“I come here this year for all those original occupiers who cannot get here,” stated Madonna Thunder Hawk, Two Kettle Lakota and one of the original members of the American Indian Movement. “Many have passed on to the spirit world, or are elders and cannot make it.”

“At the time I was asked to come to Alcatraz, we were occupying Mt. Rushmore. A year after the original occupation of Alcatraz, only 150 were left on the island, and they needed others to come and help. It was the first time I really understood the word ‘freedom.’ We had to take care of ourselves completely, with no outside help at all. I have been in the struggle ever since,” she explained.

Lenny Foster, of the Diné Nation and the Director of the Navajo Nation Corrections Project, urged the thousands gathered to support the release of political prisoner Leonard Peltier from federal prison in Florida.

“The birds are happy today, they are happy, and I ask you all to pray for Leonard Peltier, so he can be released and enjoy his many relatives that love him and miss him,” said “We have been and are mounting a vigorous campaign for his release, and ask you all for your prayers and continuing support.”

For more information, go to: http://www.kpfa.org/archive/id/97607 and http://nativenewsonline.net/currents/indigenous-peoples-thanksgiving-sunrise-ceremony-alcatraz-island/

The ceremony took place as indigenous struggles against corporate water grabs, fracking, deforestation and the destruction of the planet are heating up across the world. These struggles include the Eslipogtog First Nation’s resistance to fracking in New Brunswick, Canada, the Guarani-Kaiowá Tribes’ battle to stop the deforestation of the rainforest and the destruction of native communities in Brazil, native protests against the construction of the Keystone XL Pipeline in the U.S. and Canada, the Idle No More movement throughout Canada and the Sami people’s protests against mining in Scandinavia.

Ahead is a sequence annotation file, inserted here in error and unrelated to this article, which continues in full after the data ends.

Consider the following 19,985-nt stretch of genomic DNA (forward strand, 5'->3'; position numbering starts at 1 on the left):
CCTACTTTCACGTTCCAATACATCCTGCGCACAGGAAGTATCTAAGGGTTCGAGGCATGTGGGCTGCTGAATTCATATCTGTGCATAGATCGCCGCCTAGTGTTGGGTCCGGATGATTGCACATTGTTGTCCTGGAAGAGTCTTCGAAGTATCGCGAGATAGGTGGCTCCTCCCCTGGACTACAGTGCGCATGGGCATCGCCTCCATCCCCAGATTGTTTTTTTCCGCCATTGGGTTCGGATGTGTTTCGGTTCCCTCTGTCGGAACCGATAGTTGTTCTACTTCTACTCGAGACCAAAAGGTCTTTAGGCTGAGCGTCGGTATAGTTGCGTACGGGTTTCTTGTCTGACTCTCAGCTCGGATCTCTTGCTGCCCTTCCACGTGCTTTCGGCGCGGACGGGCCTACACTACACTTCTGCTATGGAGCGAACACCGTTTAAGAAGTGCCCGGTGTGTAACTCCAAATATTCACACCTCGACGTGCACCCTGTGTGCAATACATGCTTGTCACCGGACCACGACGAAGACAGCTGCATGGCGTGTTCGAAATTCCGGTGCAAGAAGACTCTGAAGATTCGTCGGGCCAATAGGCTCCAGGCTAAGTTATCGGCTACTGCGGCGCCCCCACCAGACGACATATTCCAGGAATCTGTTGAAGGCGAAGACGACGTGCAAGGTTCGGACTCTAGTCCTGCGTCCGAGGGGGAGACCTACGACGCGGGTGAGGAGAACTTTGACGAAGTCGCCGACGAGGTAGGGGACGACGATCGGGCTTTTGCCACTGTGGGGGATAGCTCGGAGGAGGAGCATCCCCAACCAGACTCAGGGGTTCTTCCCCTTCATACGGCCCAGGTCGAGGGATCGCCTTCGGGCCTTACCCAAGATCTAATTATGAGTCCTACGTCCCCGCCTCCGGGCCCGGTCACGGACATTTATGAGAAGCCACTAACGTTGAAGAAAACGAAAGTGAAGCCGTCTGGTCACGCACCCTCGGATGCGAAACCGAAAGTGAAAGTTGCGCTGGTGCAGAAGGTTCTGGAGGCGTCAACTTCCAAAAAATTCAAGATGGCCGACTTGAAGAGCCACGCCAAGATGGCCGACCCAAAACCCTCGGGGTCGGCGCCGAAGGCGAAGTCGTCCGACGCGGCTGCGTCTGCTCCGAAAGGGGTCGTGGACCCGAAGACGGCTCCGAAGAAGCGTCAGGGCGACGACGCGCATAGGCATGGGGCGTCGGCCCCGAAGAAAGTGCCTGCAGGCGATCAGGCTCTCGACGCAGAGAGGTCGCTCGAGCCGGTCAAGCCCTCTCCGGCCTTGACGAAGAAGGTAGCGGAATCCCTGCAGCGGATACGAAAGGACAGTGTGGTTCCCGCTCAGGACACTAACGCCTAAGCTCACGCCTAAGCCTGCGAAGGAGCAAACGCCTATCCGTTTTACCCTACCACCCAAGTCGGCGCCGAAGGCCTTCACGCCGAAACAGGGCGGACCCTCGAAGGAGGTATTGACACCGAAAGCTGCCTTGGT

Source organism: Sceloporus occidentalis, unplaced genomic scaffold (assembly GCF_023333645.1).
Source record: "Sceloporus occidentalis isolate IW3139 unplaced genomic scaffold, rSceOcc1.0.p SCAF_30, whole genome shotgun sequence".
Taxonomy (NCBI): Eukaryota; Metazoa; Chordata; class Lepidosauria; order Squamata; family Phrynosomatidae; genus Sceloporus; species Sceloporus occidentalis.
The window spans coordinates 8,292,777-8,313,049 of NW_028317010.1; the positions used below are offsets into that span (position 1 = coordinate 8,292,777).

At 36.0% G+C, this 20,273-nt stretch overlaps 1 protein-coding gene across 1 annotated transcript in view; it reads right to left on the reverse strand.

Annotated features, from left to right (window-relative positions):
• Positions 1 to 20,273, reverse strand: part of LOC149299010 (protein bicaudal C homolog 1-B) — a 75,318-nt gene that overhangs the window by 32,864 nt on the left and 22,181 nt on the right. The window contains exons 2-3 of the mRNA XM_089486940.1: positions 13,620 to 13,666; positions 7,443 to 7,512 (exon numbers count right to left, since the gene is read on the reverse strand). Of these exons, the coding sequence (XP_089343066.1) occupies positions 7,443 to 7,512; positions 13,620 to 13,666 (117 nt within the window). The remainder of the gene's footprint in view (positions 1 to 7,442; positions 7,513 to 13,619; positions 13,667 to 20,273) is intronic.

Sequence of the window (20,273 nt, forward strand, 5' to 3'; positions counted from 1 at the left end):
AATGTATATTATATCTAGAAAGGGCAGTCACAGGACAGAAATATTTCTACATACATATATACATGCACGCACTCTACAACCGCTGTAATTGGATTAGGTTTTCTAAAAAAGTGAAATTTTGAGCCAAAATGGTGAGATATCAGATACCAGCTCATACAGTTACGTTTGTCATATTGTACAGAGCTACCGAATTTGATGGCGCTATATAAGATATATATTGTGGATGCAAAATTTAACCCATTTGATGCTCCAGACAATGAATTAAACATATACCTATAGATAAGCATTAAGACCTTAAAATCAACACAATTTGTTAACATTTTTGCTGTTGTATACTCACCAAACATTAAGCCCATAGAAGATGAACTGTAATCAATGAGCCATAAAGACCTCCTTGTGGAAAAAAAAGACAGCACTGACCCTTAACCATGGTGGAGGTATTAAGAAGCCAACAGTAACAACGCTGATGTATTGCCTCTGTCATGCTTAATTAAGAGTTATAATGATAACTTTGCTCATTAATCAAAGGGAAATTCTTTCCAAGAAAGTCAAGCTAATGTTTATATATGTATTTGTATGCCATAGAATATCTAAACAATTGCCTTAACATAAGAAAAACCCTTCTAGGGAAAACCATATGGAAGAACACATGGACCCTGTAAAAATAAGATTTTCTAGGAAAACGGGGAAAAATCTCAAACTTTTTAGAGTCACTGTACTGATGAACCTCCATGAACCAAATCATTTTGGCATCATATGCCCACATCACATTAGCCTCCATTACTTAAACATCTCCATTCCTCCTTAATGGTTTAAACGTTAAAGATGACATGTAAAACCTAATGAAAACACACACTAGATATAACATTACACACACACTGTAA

In California and Oregon, the Winnemem Wintu Tribe is fighting Governor Jerry Brown’s plan to build the peripheral tunnels and the Obama administration’s plan to raise Shasta Dam, the Yurok, Karuk, Klamath, Hoopa Valley and other tribes are waging a campaign to remove four dams on the Klamath River and the Pit River Tribe and environmental groups are resisting geothermal development and “fracking” at the Medicine Lake Highlands, a remote and pristine volcanic area 30 miles east of Mount Shasta, California. Members of the Confederated Tribes of Umatilla Indian Reservation and their allies in northeast Oregon are also resisting the Omega Morgan “mega load” of oil refinery equipment bound for the tar sands oil region of western Canada.

“The struggle to protect Medicine Lake is the same struggle against cultural genocide that we are fighting here in California to protect our sacred places,” said Morning Star Gali. “It is the same struggle to protect Rattlesnake Island, the San Francisco Peaks, Mauna Kea and Bear Butte. Just as we are battling BLM backing Calpine Corporation against desecration of Medicine Lake, Indigenous peoples in Arizona are fighting the USFS, holding a financial interest to further develop the Snowbowl Ski Resort.”